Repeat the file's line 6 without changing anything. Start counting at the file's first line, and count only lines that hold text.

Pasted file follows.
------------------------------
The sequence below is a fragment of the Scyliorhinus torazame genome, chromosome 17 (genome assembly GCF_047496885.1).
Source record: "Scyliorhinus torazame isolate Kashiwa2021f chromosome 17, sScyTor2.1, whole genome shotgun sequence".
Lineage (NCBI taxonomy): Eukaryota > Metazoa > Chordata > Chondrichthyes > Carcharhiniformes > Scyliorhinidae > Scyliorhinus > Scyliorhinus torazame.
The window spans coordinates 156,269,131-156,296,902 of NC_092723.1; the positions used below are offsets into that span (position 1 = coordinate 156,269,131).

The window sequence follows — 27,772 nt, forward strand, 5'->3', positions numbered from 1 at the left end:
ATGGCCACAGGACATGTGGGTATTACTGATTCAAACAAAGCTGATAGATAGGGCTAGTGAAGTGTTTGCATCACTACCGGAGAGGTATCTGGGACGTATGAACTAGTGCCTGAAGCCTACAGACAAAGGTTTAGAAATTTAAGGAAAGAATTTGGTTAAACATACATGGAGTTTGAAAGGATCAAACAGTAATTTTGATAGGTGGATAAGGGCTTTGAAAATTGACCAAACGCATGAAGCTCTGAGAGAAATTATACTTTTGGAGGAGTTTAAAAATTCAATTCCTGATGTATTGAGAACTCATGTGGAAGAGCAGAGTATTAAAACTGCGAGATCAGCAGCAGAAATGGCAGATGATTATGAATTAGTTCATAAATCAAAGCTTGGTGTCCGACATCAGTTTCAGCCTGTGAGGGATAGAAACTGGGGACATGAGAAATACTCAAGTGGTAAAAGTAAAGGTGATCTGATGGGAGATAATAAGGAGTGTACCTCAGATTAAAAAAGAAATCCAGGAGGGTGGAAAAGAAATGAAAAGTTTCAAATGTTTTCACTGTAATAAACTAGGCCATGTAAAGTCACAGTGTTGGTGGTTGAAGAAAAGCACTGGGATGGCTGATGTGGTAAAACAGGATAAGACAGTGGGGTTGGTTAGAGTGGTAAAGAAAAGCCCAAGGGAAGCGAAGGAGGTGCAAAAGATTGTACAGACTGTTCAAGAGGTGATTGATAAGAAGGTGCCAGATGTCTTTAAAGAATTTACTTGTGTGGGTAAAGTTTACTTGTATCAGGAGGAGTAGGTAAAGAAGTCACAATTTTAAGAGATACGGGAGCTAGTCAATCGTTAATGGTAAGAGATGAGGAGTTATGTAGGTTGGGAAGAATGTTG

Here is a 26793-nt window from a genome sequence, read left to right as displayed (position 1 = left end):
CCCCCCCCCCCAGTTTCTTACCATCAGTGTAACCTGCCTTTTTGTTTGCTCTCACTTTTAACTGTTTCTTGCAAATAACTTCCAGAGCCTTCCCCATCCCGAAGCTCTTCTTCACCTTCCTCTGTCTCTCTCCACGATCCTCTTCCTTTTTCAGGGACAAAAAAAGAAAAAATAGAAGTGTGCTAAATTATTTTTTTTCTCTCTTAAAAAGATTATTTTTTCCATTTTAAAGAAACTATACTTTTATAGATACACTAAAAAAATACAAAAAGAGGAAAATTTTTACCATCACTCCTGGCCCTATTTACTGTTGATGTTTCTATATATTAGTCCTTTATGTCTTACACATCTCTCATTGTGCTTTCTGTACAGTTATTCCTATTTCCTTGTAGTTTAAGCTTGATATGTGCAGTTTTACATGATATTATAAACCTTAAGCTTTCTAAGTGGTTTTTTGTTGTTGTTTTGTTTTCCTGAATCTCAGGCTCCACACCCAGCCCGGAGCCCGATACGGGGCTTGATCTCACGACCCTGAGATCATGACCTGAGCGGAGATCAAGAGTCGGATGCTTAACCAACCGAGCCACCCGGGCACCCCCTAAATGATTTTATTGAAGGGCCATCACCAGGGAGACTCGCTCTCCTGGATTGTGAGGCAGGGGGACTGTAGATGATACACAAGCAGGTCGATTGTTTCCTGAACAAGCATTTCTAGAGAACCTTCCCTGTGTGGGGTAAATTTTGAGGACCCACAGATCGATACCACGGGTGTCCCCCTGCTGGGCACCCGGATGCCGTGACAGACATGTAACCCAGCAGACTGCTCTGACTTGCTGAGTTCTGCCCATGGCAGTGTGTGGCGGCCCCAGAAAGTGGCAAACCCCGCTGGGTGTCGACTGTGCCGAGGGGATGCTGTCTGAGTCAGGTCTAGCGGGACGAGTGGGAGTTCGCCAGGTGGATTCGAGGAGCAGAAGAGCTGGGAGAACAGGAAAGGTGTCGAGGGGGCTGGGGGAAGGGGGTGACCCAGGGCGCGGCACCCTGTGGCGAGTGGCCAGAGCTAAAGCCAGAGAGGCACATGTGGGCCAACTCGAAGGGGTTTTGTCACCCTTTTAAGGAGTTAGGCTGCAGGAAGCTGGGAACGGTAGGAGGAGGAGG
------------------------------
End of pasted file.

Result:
ATGGCCACAGGACATGTGGGTATTACTGATTCAAACAAAGCTGATAGATAGGGCTAGTGAAGTGTTTGCATCACTACCGGAGAGGTATCTGGGACGTATGAACTAGTGCCTGAAGCCTACAGACAAAGGTTTAGAAATTTAAGGAAAGAATTTGGTTAAACATACATGGAGTTTGAAAGGATCAAACAGTAATTTTGATAGGTGGATAAGGGCTTTGAAAATTGACCAAACGCATGAAGCTCTGAGAGAAATTATACTTTTGGAGGAGTTTAAAAATTCAATTCCTGATGTATTGAGAACTCATGTGGAAGAGCAGAGTATTAAAACTGCGAGATCAGCAGCAGAAATGGCAGATGATTATGAATTAGTTCATAAATCAAAGCTTGGTGTCCGACATCAGTTTCAGCCTGTGAGGGATAGAAACTGGGGACATGAGAAATACTCAAGTGGTAAAAGTAAAGGTGATCTGATGGGAGATAATAAGGAGTGTACCTCAGATTAAAAAAGAAATCCAGGAGGGTGGAAAAGAAATGAAAAGTTTCAAATGTTTTCACTGTAATAAACTAGGCCATGTAAAGTCACAGTGTTGGTGGTTGAAGAAAAGCACTGGGATGGCTGATGTGGTAAAACAGGATAAGACAGTGGGGTTGGTTAGAGTGGTAAAGAAAAGCCCAAGGGAAGCGAAGGAGGTGCAAAAGATTGTACAGACTGTTCAAGAGGTGATTGATAAGAAGGTGCCAGATGTCTTTAAAGAATTTACTTGTGTGGGTAAAGTTTACTTGTATCAGGAGGAGTAGGTAAAGAAGTCACAATTTTAAGAGATACGGGAGCTAGTCAATCGTTAATGGTAAGAGATGAGGAGTTATGTAGGTTGGGAAGAATGTTG